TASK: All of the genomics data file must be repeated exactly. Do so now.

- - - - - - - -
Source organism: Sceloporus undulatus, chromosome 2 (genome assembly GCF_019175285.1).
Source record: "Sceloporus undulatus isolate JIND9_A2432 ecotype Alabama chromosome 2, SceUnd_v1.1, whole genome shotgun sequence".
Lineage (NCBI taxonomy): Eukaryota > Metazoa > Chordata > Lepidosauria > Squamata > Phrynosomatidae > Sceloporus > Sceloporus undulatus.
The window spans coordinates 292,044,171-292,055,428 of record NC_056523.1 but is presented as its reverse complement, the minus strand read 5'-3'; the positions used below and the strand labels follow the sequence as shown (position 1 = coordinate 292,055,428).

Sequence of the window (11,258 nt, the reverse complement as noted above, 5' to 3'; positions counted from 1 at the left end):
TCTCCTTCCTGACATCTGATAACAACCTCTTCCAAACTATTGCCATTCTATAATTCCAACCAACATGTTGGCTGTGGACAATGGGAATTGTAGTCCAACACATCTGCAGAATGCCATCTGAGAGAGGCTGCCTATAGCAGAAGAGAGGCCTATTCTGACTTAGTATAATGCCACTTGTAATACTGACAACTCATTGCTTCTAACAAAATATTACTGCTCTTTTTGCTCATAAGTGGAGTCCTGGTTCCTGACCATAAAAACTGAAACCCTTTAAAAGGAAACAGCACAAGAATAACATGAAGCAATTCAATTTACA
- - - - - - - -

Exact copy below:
Source organism: Sceloporus undulatus, chromosome 2 (genome assembly GCF_019175285.1).
Source record: "Sceloporus undulatus isolate JIND9_A2432 ecotype Alabama chromosome 2, SceUnd_v1.1, whole genome shotgun sequence".
Lineage (NCBI taxonomy): Eukaryota > Metazoa > Chordata > Lepidosauria > Squamata > Phrynosomatidae > Sceloporus > Sceloporus undulatus.
The window spans coordinates 292,044,171-292,055,428 of record NC_056523.1 but is presented as its reverse complement, the minus strand read 5'-3'; the positions used below and the strand labels follow the sequence as shown (position 1 = coordinate 292,055,428).

Sequence of the window (11,258 nt, the reverse complement as noted above, 5' to 3'; positions counted from 1 at the left end):
TCTCCTTCCTGACATCTGATAACAACCTCTTCCAAACTATTGCCATTCTATAATTCCAACCAACATGTTGGCTGTGGACAATGGGAATTGTAGTCCAACACATCTGCAGAATGCCATCTGAGAGAGGCTGCCTATAGCAGAAGAGAGGCCTATTCTGACTTAGTATAATGCCACTTGTAATACTGACAACTCATTGCTTCTAACAAAATATTACTGCTCTTTTTGCTCATAAGTGGAGTCCTGGTTCCTGACCATAAAAACTGAAACCCTTTAAAAGGAAACAGCACAAGAATAACATGAAGCAATTCAATTTACA